4,500 Doxed Tokensoft Users, Cold Storage Wallet Rush: Where’s the Silver Lining?



Many might question the wisdom of launching a public fundraising event in the crypto space at the same time as confidence in the sector plummets.

But Tokensoft, a token sale platform in the process of creating The Soft DAO and releasing governance tokens to users, seems to have given the crypto community yet another reason to think twice about sharing personal information.

Recent events with FTX’s solvency crisis and its possible bankruptcy filing have led many crypto users to panic about their frozen funds this week.

Now, around 4,500 of their airdrop participants have a new cause for concern, after a Tokensoft Discord channel community manager named Nick G. appeared to upload a document to the IPFS containing the names, addresses, IP addresses, email addresses, and Ethereum wallet addresses of thousands of users.

Doxing users are pretty much the worst thing a crypto company can do, short of using their funds to power risky trades on a Bahamian exchange.

This may be a simple mistake: the Discord user may have thought they were only uploading a list of ETH addresses, and with the intention of illustrating addresses that would have “played the airdrop”.

Blockworks contacted Tokensoft and had not received a response at the time of publication.

A leading cryptographic security expert told Blockworks that “doing your own research is important, but knowing what data you are providing to a new entity is also important. Before YOLO gets into any angel deals or token sales, it’s important to ask people where they keep your data and what their policies are for deleting and sharing it. As an easy 101 tip, never upload images of credentials or documents, and don’t send via Telegram or email without encryption or password protection.

It is not the first time this week that crypto users have been reminded that trust can be misplaced.

FTX argues for self-custody

Most FTX customers, if not in the Bahamas, were unable to withdraw funds stored on the exchange. And some crypto owners are now learning a lesson in self-custody the hard way.

As a result, many of these customers have turned to hardware-based cryptocurrency wallet providers such as Ledger and Trezor. According to Ian Rogers, Chief Experience Officer at Ledger, Thursday was the busiest day for their customer support teams this year.

“Over 40% of requests came from users who wanted to securely move their crypto from exchanges to the safety of their Ledger Nanos,” Rogers said.

Due to the sudden increase in traffic on Wednesday, Ledger Live – the application built into the hardware device – experienced a server outage, which prevented users from sending or withdrawing funds. The issues were resolved after about an hour.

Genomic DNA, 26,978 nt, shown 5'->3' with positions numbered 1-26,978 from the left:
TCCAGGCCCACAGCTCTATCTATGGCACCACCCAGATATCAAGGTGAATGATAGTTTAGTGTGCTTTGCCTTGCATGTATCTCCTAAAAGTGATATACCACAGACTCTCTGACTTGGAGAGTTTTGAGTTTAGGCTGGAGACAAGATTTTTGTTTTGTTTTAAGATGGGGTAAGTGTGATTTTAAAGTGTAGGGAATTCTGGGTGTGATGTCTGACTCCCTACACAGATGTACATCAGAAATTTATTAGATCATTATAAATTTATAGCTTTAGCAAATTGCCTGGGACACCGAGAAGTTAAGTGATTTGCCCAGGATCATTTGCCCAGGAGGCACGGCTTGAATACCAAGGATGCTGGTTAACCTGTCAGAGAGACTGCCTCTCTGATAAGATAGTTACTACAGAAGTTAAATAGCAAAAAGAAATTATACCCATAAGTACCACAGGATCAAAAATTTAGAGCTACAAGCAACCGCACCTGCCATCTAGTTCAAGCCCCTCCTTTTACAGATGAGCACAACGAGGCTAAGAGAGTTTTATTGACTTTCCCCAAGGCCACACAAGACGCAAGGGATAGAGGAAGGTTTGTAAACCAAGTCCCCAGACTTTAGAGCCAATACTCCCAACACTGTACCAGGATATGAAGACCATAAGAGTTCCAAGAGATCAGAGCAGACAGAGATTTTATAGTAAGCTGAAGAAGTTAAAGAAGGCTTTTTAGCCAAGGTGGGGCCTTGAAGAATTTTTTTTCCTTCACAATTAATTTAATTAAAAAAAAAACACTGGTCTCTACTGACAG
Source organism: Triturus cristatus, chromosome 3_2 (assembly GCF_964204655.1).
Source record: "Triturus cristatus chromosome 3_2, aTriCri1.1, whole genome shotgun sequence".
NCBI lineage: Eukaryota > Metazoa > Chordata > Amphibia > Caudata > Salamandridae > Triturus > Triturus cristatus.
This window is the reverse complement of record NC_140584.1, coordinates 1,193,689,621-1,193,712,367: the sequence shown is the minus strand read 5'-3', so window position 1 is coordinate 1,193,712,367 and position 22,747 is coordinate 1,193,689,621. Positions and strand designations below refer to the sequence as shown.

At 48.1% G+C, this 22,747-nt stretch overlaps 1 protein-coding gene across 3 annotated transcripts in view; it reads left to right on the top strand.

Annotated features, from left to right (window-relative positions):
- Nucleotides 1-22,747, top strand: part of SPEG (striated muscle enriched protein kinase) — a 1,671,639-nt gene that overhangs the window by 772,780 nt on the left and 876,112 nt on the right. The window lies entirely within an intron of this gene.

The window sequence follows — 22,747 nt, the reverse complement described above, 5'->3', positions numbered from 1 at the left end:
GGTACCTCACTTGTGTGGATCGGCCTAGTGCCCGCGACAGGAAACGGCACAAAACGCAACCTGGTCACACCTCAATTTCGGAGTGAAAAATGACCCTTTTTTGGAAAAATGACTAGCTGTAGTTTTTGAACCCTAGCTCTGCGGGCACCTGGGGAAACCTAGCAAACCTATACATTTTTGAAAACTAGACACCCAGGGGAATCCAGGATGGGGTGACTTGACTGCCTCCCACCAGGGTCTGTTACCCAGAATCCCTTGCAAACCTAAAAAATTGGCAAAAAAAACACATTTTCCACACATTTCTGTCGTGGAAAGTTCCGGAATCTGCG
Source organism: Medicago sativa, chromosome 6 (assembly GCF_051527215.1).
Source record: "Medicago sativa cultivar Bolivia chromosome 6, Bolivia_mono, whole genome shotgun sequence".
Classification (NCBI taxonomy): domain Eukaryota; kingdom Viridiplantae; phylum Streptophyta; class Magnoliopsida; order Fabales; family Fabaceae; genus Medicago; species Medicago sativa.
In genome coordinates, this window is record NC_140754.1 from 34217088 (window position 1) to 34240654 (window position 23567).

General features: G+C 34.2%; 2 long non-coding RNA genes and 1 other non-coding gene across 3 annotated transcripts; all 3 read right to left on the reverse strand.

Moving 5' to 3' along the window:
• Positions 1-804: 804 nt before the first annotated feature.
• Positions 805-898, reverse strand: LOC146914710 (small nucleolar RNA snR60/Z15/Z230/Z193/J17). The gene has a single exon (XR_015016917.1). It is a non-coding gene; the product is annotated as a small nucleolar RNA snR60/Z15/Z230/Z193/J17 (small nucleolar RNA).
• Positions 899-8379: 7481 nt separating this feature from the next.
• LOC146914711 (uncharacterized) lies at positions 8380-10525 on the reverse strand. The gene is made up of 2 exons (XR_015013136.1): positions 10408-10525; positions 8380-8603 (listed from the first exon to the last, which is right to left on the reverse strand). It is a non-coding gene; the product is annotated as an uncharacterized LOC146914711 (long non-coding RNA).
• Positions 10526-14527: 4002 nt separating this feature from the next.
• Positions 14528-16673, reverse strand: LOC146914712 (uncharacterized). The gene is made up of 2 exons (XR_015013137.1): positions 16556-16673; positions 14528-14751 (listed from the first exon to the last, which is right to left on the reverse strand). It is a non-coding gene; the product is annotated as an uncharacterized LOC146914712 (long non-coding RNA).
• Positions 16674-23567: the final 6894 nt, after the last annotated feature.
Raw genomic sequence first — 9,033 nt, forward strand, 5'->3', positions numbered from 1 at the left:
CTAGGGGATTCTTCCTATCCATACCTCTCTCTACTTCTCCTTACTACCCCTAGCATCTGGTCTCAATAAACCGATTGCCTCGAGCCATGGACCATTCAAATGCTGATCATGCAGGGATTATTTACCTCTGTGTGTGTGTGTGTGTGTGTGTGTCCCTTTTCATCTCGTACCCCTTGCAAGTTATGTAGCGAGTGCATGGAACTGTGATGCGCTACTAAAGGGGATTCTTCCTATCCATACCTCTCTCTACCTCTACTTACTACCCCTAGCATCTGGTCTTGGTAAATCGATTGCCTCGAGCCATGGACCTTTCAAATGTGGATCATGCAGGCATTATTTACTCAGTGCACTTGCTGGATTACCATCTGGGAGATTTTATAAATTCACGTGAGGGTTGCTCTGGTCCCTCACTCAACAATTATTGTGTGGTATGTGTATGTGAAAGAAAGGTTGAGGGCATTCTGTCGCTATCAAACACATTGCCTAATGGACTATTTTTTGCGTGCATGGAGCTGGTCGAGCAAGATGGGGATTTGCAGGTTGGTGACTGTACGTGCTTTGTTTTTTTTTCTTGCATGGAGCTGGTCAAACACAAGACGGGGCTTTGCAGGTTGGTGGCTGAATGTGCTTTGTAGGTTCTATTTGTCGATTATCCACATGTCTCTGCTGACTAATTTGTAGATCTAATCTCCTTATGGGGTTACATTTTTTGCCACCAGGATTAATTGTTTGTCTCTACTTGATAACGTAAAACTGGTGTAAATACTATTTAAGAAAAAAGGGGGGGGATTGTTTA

“We’ve had an unusual load on the device manager service, which has likely been users updating their device for the first time in a while or using a brand new device for the first time,” Rogers said. at Blockworks.

Rogers added that Ledger is “seeing its highest rate of sales on record, growing 7x week-over-week,” especially since the first signs of the crypto bear market in the spring of this year. .

A representative from SatoshiLabs, which markets the Trezor crypto hardware wallet, told Blockworks that it saw similar spikes in sales and traffic this week, correlating to reports of a Coinbase liquidity crunch in July. and the Celsius crash in June.

Trezor saw revenue from sales triple on Wednesday and Thursday, and traffic to its e-commerce site increased 350% over the same period, according to the company.

Josef Tetek, Trezor Brand Ambassador, said that while exchanges can provide a middleman service between sellers and buyers, “their motivation is to maximize revenue even when it’s not in the interest of the their clients”.

He added that exchanges “should never need to hold your keys for you.”

His lyrics reference one of the most popular refrains in the crypto world and one that is especially true after the events of this week: Not your keys, not your coins.

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  • Ornella Hernández



    Ornella is a Miami-based multimedia journalist who covers NFTs, the Metaverse, and DeFi. Prior to joining Blockworks, she worked for Cointelegraph and also worked for TV channels such as CNBC and Telemundo. She started investing in Ethereum after hearing about it from her father and hasn’t looked back. She speaks English, Spanish, French and Italian. Contact Ornella at [email protected]
  • Jon Rice

    Jon Rice


    Chief Editor

    Jon is the editor of Blockworks. Previously, he was an editor at Cointelegraph, where he also created and edited the magazine’s long-form publication. He is the co-founder of Crypto Briefing, which was launched in 2017. He is a strong advocate for diversity, inclusion, and equal opportunity in the blockchain industry, and a strong supporter of the potential for personal empowerment offered by the democratization of financial markets.

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